Should Severely Obese Children Be Taken From Their Parents?

July 14, 2011  |  

This story needs some commentary from the parents out there. I’m sure you all know obesity in America is an epic problem, especially since people keep claiming it’s a massive one in the African-American community for adults and our children. Many a study has been done on the topic as a whole, and First Lady Michelle Obama has made it her mission to bring to light the issue of childhood obesity with her “Let’s Move!” campaign. It’s safe to say that strides have been made better inform the public and to help curb this problem.

But maybe that’s not enough.

Two Harvard researchers came together in the Journal of the American Medical Association on Wednesday to say that parents of severely obese children should temporarily lose custody for not doing enough to help control their child’s weight. The authors, Dr. David Ludwig and Dr. Lindsey Murtagh, both feel that state care, only in the most extreme cases and as a very last resort can help. Before such measures would be taken though, their objective would be to have nutritional specialists available to offer instruction for parents in the home on how to better deal with the cravings and eating habits of their kids. If things didn’t get better after that, then the state would intervene to remove the children from the home to better monitor their health. But Ludwig says they wouldn’t keep the child out of the home permanently. The scholars believe this temporary option would be much better than the child having to undergo dangerous weight loss surgery if there weight ballooned in the future. According to Murtagh:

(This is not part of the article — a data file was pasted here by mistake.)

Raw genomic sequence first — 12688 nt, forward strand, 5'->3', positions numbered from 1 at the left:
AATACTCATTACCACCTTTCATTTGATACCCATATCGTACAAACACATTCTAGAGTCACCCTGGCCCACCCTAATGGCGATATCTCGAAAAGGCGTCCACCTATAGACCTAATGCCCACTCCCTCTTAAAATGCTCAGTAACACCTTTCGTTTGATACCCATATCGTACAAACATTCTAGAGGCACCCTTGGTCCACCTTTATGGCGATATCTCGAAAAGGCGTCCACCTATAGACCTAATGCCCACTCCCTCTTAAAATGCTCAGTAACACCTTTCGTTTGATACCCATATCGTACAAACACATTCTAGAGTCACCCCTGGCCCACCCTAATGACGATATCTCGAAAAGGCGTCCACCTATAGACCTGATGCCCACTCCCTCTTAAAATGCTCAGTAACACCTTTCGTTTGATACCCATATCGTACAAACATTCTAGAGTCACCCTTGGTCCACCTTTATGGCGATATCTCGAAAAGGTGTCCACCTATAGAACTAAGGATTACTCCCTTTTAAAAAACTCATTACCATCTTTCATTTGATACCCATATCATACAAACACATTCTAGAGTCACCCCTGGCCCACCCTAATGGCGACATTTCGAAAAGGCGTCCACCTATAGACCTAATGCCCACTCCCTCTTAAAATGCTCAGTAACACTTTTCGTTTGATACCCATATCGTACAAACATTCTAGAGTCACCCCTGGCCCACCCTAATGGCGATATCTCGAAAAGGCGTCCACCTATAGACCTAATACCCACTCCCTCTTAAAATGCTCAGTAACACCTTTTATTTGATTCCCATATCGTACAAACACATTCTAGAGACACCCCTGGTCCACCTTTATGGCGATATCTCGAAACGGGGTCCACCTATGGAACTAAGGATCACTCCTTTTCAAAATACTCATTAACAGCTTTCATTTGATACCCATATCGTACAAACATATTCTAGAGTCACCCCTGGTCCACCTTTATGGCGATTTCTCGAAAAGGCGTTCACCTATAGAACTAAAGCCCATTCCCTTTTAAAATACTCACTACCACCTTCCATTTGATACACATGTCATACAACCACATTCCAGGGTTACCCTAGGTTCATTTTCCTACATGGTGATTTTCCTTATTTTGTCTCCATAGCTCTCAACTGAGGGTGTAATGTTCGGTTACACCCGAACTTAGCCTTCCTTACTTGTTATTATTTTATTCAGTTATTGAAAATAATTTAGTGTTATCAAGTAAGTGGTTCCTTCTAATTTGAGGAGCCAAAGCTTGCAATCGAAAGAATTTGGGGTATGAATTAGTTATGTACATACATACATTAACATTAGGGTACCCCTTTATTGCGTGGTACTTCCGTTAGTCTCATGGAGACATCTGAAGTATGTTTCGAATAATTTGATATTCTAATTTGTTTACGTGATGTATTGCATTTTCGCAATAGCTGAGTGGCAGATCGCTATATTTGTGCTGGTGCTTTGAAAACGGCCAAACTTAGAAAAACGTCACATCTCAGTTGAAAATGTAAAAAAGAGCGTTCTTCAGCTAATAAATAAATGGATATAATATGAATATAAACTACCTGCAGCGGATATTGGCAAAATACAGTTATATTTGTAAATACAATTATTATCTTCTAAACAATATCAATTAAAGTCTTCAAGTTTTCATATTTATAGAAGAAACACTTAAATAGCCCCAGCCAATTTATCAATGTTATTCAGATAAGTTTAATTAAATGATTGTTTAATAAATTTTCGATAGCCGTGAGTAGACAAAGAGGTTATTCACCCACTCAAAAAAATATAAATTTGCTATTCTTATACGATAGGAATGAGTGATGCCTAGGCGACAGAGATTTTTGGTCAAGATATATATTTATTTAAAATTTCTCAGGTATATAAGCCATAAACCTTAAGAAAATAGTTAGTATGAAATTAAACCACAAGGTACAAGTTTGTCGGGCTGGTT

“Despite the discomfort posed by state intervention, it may sometimes be necessary to protect a child,” Murtagh said.

This idea has received a lot of backlash from critics and other experts informed on childhood obesity. They believe the idea makes a villain of the parent(s), and that it’s better for the child to get help with their health while in the home with people they trust. Bring someone into the home to help they say, don’t take the kid out. But once again, this is their commentary on the issue of childhood obesity, not a plan ready to be enacted.

To read more about the situation and hear the idea straight out of Dr. Ludwig’s mouth, make a b-line to ABC News.

What do you think? Should kids be put into foster care to get help in extreme cases of obesity?

 

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